Even in the best circumstances, let's face it, it is an uncomfortable feeling to be questioned by police. Even if it is just an incidental conversation, people can feel like they are on high alert, or need to watch every word they say. What your rights are during questioning will depend on what type of encounter it is, a voluntary conversation, investigative detention, or an arrest.
If you are having a conversation with a police officer, or if you are being detained and questioned, you do not have to answer any via your 4th Amendment and Nevada Constitutional right to remain silent. If you feel that the conversation is taking a turn that is making you uncomfortable, it is best to be cooperative and polite, but not divulge anything further.
If you have been arrested and the police want to ask you questions, law enforcement should read you your Miranda rights. These rights were set out by the Supreme Court in Miranda v. Arizona 384 U.S. 436. In this decision, it stated that:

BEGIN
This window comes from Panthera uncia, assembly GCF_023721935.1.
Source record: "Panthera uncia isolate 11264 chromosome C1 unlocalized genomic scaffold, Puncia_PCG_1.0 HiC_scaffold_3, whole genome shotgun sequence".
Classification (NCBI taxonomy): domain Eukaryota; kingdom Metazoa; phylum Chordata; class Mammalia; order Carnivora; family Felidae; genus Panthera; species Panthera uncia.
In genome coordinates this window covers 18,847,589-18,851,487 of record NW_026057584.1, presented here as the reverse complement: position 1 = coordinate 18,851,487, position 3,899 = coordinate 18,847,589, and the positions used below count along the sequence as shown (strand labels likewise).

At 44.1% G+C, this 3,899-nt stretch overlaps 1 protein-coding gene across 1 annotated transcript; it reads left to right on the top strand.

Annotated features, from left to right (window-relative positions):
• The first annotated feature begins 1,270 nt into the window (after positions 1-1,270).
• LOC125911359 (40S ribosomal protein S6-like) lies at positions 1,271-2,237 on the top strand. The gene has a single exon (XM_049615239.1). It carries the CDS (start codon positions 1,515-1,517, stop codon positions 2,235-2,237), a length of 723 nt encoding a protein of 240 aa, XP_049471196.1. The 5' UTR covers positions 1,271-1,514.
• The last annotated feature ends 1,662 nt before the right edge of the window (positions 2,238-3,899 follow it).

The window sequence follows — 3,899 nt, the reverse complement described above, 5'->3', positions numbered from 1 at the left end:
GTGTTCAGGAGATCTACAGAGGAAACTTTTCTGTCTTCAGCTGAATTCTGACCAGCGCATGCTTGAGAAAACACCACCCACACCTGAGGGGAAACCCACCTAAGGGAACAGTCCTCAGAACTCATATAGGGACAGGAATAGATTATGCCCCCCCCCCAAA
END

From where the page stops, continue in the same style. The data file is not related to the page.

- You have a right to remain silent
- Anything you say can be used against you
- You have a right to consult a Las Vegas criminal defense lawyer and have one present during questioning
- If you cannot afford a lawyer one will be appointed to you
It is important to note that these rights only apply if you are in police custody. It is important to note that if you are read your rights, you should acknowledge that you understand them. If you choose to waive them, anything you say can be used against you in court. (Read our related article on California law, "Suspects should never give statements to the police in California.")